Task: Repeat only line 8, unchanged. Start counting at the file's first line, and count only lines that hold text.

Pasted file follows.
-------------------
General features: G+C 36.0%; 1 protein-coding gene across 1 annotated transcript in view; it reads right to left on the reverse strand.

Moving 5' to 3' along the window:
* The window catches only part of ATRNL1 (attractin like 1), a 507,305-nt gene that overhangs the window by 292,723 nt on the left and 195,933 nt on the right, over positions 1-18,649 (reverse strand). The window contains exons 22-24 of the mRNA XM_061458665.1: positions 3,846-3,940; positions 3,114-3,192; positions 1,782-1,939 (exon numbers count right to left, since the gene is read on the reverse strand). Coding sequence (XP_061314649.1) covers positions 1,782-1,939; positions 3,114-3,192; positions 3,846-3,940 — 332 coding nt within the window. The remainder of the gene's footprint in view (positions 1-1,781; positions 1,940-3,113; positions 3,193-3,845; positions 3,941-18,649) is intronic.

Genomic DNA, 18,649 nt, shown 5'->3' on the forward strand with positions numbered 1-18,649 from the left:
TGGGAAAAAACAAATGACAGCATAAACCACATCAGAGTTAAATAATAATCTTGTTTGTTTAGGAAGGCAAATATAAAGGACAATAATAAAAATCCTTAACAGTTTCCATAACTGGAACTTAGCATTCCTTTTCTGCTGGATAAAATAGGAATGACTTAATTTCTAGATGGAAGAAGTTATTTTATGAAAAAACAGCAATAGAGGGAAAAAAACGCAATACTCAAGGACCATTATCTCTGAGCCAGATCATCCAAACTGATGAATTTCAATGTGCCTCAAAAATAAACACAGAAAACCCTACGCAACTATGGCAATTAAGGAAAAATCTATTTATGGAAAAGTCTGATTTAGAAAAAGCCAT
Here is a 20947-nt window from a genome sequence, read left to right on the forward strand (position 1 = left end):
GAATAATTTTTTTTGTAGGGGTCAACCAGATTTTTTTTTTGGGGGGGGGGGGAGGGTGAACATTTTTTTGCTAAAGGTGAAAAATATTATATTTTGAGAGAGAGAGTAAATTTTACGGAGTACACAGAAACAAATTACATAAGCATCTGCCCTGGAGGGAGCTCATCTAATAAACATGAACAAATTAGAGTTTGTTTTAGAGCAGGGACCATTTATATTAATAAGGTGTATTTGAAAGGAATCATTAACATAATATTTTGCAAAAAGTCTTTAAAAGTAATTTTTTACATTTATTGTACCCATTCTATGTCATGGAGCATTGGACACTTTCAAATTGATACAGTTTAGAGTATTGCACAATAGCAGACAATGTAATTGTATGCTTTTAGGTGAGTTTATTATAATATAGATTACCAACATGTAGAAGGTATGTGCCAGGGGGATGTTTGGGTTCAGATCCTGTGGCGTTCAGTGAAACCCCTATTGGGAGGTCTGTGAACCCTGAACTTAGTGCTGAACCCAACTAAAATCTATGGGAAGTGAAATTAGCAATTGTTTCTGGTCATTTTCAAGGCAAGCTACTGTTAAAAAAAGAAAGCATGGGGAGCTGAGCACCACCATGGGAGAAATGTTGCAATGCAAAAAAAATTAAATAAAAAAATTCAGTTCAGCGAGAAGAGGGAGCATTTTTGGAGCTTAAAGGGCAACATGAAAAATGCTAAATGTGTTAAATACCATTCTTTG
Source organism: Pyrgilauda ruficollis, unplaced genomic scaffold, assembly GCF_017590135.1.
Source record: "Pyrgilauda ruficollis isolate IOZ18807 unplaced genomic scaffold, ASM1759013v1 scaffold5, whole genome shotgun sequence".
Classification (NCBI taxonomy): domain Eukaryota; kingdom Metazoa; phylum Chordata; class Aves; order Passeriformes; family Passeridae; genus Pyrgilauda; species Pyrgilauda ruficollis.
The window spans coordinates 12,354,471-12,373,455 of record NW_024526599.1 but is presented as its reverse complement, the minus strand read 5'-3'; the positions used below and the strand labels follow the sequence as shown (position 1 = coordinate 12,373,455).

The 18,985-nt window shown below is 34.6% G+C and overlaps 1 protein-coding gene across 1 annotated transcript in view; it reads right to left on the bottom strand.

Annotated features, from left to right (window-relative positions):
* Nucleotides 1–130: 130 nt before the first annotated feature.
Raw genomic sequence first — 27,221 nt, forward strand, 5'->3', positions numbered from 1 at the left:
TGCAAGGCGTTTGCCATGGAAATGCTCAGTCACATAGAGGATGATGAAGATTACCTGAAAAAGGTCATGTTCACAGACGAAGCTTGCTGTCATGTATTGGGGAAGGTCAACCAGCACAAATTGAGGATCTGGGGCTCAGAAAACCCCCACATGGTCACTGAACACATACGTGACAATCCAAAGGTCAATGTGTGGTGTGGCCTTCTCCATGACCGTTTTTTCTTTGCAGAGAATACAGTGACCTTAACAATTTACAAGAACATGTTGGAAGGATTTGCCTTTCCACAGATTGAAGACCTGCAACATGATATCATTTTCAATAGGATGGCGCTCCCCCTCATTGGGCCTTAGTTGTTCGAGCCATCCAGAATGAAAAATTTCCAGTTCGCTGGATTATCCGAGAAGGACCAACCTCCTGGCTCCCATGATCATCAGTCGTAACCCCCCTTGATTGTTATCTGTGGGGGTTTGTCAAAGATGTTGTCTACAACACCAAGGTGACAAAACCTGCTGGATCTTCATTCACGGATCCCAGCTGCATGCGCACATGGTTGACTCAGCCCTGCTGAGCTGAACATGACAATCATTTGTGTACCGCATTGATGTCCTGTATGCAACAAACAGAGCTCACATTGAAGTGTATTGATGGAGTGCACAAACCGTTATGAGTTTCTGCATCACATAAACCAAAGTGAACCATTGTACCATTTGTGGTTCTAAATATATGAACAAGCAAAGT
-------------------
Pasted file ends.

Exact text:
Source organism: Pyrgilauda ruficollis, unplaced genomic scaffold, assembly GCF_017590135.1.